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Quentin Crisp is more than 'fedora and quips'
Published 23/06/14



QUENTIN CRISP became a household name back in the Seventies thanks to the brilliant portrayal of him by John Hurt in TV film The Naked Civil Servant. But a new one-man show about the legendary wit and raconteur — a flamboyant, openly gay man who defied the times — makes its debut at the Kenton Theatre next month, and promises to show a completely different side to the man.

Quentin Crisp: Naked Hope is written and performed by actor Mark Farrelly who has used Crisp’s own words to concoct an entirely new piece about his life. In his research, he travelled far and wide, making contact with relatives and friends of the dandy who died 15 years ago, aged 90.

He said: “Quentin Crisp has been reduced to a fedora and a few quips, a kind of Boy George figure, but there’s so much more to him than that.

“A lot of people see him as flamboyant or camp but I don’t see him that way. He was stoic in himself. The show is not really about being gay. It’s about being yourself no matter what — and a lot of us need a shove in that direction.”

Crisp was born into a conventional middle-class family as Denis Charles Pratt in 1908. As a young man he courted attention by walking the streets in make-up and painted nails, wearing sandals to show off his coloured toenails. He became a rent boy and was regularly beaten up on the street, but he refused to conform to society in terms of the way he dressed and acted.

In 1942, living in the tiny Chelsea flat that was to become his home for more than 30 years, he became a life model for various art classes. He wrote several books, his one-man show became a hit and his often controversial views on life — he openly criticised the gay movement and Princess Diana — became highly sought-after.

But it is the quiet, reflective side of Crisp that Mark Farrelly has found fascinating.

He said: “The last play about Quentin Crisp was Resident Alien by Tim Fountain, but my piece doesn’t use any of the same words — Quentin doesn’t seem to have said any dull words so there’s lots of amusing things he said.

“My piece is much more about his early life before he became famous. He was 66 when The Naked Civil Servant was broadcast. He had lived what he considered the vast majority of his life without fame. I laid my hands on everything I could. He wrote some fantastic books that are no longer in print, like How To Have a Lifestyle and How to Become a Virgin.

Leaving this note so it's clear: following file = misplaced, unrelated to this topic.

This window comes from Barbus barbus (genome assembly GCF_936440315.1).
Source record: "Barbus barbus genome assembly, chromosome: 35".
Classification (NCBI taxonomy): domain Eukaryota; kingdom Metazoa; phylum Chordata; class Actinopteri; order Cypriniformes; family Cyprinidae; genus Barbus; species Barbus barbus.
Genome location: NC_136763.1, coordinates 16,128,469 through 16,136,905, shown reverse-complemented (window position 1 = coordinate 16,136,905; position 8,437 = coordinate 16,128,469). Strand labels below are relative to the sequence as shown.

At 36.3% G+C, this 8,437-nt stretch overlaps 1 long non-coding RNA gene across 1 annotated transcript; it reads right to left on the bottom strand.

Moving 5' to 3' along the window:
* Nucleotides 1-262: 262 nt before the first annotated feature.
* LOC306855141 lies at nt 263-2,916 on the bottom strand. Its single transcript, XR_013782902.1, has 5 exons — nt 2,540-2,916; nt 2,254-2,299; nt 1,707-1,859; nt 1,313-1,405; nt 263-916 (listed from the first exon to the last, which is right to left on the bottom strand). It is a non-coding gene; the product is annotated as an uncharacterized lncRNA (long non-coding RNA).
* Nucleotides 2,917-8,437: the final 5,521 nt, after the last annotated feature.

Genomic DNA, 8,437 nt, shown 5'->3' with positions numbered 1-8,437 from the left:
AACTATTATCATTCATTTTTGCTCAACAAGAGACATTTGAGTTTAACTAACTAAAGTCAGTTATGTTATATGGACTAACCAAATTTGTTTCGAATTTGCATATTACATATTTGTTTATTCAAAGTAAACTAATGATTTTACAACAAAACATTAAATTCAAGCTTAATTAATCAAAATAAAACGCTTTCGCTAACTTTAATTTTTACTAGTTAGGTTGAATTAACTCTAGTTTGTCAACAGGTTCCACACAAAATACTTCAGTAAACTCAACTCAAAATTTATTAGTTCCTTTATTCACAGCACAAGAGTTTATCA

“I looked at all of that and got in touch with as many people as possible who knew him.

“I met his niece Frances, his publisher and everyone in New York who knew him in the Eighties and Nineties.

“A lot of people strangle their identity — they present a side of themselves they feel comfortable with. Crisp was stoically himself. I don’t know many people who are. I don’t think a lot of people have the courage to be absolutely open and be true to who they are. I don’t hear of many people who are like that, but that’s why people loved him.

“He was up in court for soliciting — or importuning as it was called then — in 1945 and he made a speech saying he insisted on being absolutely himself because if he wasn’t, ‘all the love and friendship given to me really is for someone else with the same name’. It’s a speech that got him off. That really touches a chord with people.

“He was being beaten up in the street in the Twenties and he went through that, and I think that’s incredibly courageous. When my mum read my play she said, ‘What a brave man’.”

Farrelly, who started acting while studying for a degree in English at Cambridge University, has played many interesting parts as a professional actor. He played Nick in Who’s Afraid of Virginia Woolf opposite Matthew Kelly at London’s Trafalgar Studios back in 2010, but decided to write his own material after becoming a little jaded with life on the boards. He wrote a play about Thirties playwright Patrick Hamilton, before discovering Crisp and his quiet, determined side.

He said: “He was not desperately trying to change the world, he wanted to be himself. He was extremely intelligent. He was self-taught but he was someone who wore his learning lightly, he didn’t try to impose it on you. His primary interest in life seemed to be to encourage people to be themselves and think for themselves, not to impress people.

“He spent most of his life living in a tiny rom in Chelsea, just thinking. He said: ‘I have entered the profession of being. You should give up doing and just be’.

“If I can inspire just one person in the audience to think along those lines then I will have done my job.”

• The 70-minute play Quentin Crisp: Naked Hope previews at the Kenton Theatre on Friday, July 11 before moving on to the Edinburgh Festival. Box office (01491) 575698 or visit www.kenton theatre.co.uk


PUBLISHED 23/06/14



 
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